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Causes and Control of Water Pollution - Boating and Marinas

Causes and Control of Water Pollution
Marinas and Recreational Boating

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Marinas are located right at the waters edge, and often there is no buffering of pollutants coming from boats or transported by runoff from parking lots and hull maintenance areas. Documented adverse environmental impacts include dissolved oxygen deficiencies and high concentrations of toxic metals in aquatic organisms. In addition, construction activities can lead to the physical destruction of sensitive ecosystems and bottom-dwelling aquatic communities.


MARINA FLUSHING -- The measure requires that marina siting and design allow for maximum flushing of the water supply for the site. Adequate flushing reduces the potential for the stagnation of water in a marina and helps to maintain the biological productivity and reduce the potential for toxic accumulation in bottom sediment.

WATER QUALITY ASSESSMENT -- This measure specifies that water quality be considered in the siting and design of both new and expanding marinas.

HABITAT ASSESSMENT -- Marinas should be designed and located so as to protect against adverse impacts on shellfish resources, wetlands, submerged aquatic vegetation, and other important habitat areas as designated by local, state, or federal governments.

SHORELINE STABILIZATION -- Where shoreline erosion is a nonpoint source pollution problem, shorelines should be stabilized. Vegetative methods are strongly preferred unless structural methods are cost-effective.

STORMWATER RUNOFF -- This measure, which applies to runoff from the marina site only, specifies implementation of runoff control strategies which include the use of pollution prevention activities and the proper design of hull maintenance areas. At least 80% of suspended solids must be removed from stormwater runoff coming from the hull maintenance areas. Marinas which obtain a NPDES permit for their hull maintenance areas are not required to conform to this hull maintenance area provision.

FUELING STATION DESIGN -- This measure specifies that fueling stations should be located and designed so that, in the case of an accident, spill contaminants can be contained in a limited area. Fueling stations should have fuel containment equipment as well as a spill contingency plan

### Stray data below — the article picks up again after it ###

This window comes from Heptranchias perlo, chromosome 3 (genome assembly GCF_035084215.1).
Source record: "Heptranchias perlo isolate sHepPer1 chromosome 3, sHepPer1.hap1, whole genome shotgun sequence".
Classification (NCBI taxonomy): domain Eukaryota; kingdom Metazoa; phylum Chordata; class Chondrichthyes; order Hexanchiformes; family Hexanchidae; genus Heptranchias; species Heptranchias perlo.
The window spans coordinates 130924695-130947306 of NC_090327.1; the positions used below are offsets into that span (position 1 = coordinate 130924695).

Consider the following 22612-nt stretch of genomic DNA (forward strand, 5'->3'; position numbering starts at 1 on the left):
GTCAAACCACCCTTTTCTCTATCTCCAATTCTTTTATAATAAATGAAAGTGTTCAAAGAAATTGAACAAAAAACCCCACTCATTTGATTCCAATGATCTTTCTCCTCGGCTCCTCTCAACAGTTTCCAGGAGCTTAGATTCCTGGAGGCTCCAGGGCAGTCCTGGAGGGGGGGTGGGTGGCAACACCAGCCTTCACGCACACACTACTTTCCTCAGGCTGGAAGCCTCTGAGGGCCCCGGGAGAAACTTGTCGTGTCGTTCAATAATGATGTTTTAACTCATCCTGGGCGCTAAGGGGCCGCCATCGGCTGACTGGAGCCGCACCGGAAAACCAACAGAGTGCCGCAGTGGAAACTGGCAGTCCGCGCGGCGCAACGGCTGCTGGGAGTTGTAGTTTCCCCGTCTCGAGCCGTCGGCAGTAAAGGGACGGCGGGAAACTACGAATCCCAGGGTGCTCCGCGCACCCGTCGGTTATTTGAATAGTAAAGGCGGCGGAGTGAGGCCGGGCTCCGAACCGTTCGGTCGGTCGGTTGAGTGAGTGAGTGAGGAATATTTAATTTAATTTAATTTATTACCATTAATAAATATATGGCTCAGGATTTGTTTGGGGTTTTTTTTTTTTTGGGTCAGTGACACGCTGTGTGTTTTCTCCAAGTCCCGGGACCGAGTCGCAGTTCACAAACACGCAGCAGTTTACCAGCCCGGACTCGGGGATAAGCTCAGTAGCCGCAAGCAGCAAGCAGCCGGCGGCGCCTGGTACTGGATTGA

SEWAGE FACILITIES -- To prevent the discharge of sewage directly to coastal waters, new and expanding marinas are to install pumpout, pump station, and restroom facilities where needed.

SOLID WASTE -- This measure specifies that solid wastes produced by the operation, cleaning, maintenance, and repair of boats should be properly disposed of to limit their entry to surface waters.

FISH WASTES -- In sufficient quantity, fish wastes can result in the depletion of dissolved oxygen and odor problems. To address this concern, the measure requires that sound fish waste management be promoted through a combination of fish cleaning restrictions, public education, and proper disposal.

LIQUID MATERIAL -- This management measure provides for appropriate storage, transfer, containment, and disposal facilities for liquid materials commonly used in boat maintenance and encourages the recycling of these materials.

PETROLEUM CONTROL -- This measure addresses the problem of fuel and oil leaks, which often occur during the refueling and operation of boats. The amount of fuel and oil leakage from fuel tank air vents should be reduced.

BOAT CLEANING -- This measure minimizes the use of potentially harmful hull cleaners and bottom paints and their release to marinas and coastal waters.

PUBLIC EDUCATION -- Public education/outreach/training programs should be instituted for boaters, as well as marina operators, to prevent improper disposal of polluting materials.

MAINTENANCE OF SEWAGE FACILITIES -- This measure specifies that pumpout facilities be maintained in operational condition and that their use be encouraged to reduce untreated sewage discharges to surface waters.

BOAT OPERATION -- This measure deals with ecological problems resulting from boating operations outside marinas. In shallow areas, intense boating activities may contribute to shoreline erosion. The measure is designed to prevent increased turbidity and physical destruction of shallow-water habitat resulting from boating activities.

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